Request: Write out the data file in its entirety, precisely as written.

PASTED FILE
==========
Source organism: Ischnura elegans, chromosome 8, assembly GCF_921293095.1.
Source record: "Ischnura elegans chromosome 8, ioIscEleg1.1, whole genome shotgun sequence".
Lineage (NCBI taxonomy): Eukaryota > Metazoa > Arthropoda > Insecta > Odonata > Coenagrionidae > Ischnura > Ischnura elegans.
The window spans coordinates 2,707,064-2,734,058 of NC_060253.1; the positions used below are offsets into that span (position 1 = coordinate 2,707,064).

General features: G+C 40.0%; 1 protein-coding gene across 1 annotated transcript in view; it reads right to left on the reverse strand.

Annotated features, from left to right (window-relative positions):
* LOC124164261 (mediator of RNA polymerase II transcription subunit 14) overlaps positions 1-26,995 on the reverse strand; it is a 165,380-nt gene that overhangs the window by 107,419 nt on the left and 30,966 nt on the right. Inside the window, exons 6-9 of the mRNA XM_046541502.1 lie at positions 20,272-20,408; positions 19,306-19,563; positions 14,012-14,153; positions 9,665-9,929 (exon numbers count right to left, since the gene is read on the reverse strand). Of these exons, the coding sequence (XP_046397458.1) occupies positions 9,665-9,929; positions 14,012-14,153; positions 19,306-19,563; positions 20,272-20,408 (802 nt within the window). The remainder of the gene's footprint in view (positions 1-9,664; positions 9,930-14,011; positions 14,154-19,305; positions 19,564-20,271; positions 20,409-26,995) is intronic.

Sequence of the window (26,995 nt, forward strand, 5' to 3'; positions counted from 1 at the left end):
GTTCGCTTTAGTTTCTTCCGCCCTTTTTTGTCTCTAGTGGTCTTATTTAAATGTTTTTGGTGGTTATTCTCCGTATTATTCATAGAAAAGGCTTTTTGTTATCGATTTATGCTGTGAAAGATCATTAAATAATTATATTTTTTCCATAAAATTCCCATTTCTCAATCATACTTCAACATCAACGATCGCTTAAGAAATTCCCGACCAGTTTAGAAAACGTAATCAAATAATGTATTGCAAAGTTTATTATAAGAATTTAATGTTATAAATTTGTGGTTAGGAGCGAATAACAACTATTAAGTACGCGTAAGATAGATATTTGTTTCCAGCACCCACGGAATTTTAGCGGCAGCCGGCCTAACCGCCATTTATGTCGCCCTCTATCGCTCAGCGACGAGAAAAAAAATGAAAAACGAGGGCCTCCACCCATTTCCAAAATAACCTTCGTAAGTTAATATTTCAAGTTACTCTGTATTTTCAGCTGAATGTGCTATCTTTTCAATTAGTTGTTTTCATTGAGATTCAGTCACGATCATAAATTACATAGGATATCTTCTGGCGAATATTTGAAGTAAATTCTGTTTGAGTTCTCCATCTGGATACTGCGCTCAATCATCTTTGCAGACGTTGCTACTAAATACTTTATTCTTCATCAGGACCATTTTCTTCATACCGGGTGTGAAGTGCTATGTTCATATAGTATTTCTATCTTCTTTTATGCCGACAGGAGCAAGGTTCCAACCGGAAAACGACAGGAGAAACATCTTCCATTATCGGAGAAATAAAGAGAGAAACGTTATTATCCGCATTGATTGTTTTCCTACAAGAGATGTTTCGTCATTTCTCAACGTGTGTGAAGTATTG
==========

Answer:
Source organism: Ischnura elegans, chromosome 8, assembly GCF_921293095.1.
Source record: "Ischnura elegans chromosome 8, ioIscEleg1.1, whole genome shotgun sequence".
Lineage (NCBI taxonomy): Eukaryota > Metazoa > Arthropoda > Insecta > Odonata > Coenagrionidae > Ischnura > Ischnura elegans.
The window spans coordinates 2,707,064-2,734,058 of NC_060253.1; the positions used below are offsets into that span (position 1 = coordinate 2,707,064).

General features: G+C 40.0%; 1 protein-coding gene across 1 annotated transcript in view; it reads right to left on the reverse strand.

Annotated features, from left to right (window-relative positions):
* LOC124164261 (mediator of RNA polymerase II transcription subunit 14) overlaps positions 1-26,995 on the reverse strand; it is a 165,380-nt gene that overhangs the window by 107,419 nt on the left and 30,966 nt on the right. Inside the window, exons 6-9 of the mRNA XM_046541502.1 lie at positions 20,272-20,408; positions 19,306-19,563; positions 14,012-14,153; positions 9,665-9,929 (exon numbers count right to left, since the gene is read on the reverse strand). Of these exons, the coding sequence (XP_046397458.1) occupies positions 9,665-9,929; positions 14,012-14,153; positions 19,306-19,563; positions 20,272-20,408 (802 nt within the window). The remainder of the gene's footprint in view (positions 1-9,664; positions 9,930-14,011; positions 14,154-19,305; positions 19,564-20,271; positions 20,409-26,995) is intronic.

Sequence of the window (26,995 nt, forward strand, 5' to 3'; positions counted from 1 at the left end):
GTTCGCTTTAGTTTCTTCCGCCCTTTTTTGTCTCTAGTGGTCTTATTTAAATGTTTTTGGTGGTTATTCTCCGTATTATTCATAGAAAAGGCTTTTTGTTATCGATTTATGCTGTGAAAGATCATTAAATAATTATATTTTTTCCATAAAATTCCCATTTCTCAATCATACTTCAACATCAACGATCGCTTAAGAAATTCCCGACCAGTTTAGAAAACGTAATCAAATAATGTATTGCAAAGTTTATTATAAGAATTTAATGTTATAAATTTGTGGTTAGGAGCGAATAACAACTATTAAGTACGCGTAAGATAGATATTTGTTTCCAGCACCCACGGAATTTTAGCGGCAGCCGGCCTAACCGCCATTTATGTCGCCCTCTATCGCTCAGCGACGAGAAAAAAAATGAAAAACGAGGGCCTCCACCCATTTCCAAAATAACCTTCGTAAGTTAATATTTCAAGTTACTCTGTATTTTCAGCTGAATGTGCTATCTTTTCAATTAGTTGTTTTCATTGAGATTCAGTCACGATCATAAATTACATAGGATATCTTCTGGCGAATATTTGAAGTAAATTCTGTTTGAGTTCTCCATCTGGATACTGCGCTCAATCATCTTTGCAGACGTTGCTACTAAATACTTTATTCTTCATCAGGACCATTTTCTTCATACCGGGTGTGAAGTGCTATGTTCATATAGTATTTCTATCTTCTTTTATGCCGACAGGAGCAAGGTTCCAACCGGAAAACGACAGGAGAAACATCTTCCATTATCGGAGAAATAAAGAGAGAAACGTTATTATCCGCATTGATTGTTTTCCTACAAGAGATGTTTCGTCATTTCTCAACGTGTGTGAAGTATTG